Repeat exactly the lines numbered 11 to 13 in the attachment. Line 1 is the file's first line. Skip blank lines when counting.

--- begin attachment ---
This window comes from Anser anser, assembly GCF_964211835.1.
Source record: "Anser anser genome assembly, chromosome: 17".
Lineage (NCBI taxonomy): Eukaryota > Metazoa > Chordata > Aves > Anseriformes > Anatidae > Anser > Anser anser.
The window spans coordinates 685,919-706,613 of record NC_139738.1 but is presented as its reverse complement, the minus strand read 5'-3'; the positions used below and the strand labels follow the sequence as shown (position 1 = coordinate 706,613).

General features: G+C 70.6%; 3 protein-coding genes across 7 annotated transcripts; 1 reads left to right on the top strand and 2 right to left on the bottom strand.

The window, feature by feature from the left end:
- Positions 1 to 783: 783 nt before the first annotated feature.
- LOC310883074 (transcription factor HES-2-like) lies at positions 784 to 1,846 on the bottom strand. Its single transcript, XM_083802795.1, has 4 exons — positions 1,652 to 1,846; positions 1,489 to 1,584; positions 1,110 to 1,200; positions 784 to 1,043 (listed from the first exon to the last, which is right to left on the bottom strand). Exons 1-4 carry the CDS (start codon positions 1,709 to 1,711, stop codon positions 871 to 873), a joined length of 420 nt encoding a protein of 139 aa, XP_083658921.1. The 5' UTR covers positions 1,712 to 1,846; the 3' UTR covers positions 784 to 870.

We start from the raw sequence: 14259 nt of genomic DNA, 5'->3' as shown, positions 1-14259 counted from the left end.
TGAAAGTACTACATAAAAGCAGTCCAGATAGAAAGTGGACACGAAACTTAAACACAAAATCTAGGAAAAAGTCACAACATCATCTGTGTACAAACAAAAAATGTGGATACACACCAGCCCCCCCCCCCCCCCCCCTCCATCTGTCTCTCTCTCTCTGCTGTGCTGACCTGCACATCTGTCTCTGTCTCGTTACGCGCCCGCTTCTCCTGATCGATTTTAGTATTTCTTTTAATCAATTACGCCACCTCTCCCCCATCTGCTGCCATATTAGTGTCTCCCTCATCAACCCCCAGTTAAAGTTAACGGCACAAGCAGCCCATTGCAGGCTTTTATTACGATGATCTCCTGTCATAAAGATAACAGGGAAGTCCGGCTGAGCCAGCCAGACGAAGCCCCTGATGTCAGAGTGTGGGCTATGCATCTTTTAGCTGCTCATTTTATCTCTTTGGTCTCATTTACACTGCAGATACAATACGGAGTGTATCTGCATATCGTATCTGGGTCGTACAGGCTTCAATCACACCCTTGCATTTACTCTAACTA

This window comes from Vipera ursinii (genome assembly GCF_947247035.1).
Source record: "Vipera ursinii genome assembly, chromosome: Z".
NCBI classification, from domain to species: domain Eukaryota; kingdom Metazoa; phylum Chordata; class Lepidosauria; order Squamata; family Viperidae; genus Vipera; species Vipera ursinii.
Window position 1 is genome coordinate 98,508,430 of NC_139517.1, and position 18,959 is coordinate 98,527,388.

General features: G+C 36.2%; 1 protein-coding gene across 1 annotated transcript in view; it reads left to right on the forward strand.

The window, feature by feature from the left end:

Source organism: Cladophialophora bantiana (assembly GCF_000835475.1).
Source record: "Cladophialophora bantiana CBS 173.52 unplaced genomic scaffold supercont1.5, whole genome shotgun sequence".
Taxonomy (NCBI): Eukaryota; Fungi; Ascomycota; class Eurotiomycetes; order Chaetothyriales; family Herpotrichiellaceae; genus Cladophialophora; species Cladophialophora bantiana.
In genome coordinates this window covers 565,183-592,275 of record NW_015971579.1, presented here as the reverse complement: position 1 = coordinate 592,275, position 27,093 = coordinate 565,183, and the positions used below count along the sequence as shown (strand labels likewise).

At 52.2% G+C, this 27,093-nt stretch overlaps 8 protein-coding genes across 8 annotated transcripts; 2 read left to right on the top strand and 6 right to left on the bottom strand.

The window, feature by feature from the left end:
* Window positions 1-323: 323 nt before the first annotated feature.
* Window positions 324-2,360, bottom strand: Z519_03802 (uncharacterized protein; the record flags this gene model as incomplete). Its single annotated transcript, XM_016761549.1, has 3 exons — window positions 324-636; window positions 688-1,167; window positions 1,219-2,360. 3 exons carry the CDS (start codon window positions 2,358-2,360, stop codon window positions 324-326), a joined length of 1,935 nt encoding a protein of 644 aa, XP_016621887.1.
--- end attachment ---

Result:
This window comes from Vipera ursinii (genome assembly GCF_947247035.1).
Source record: "Vipera ursinii genome assembly, chromosome: Z".
NCBI classification, from domain to species: domain Eukaryota; kingdom Metazoa; phylum Chordata; class Lepidosauria; order Squamata; family Viperidae; genus Vipera; species Vipera ursinii.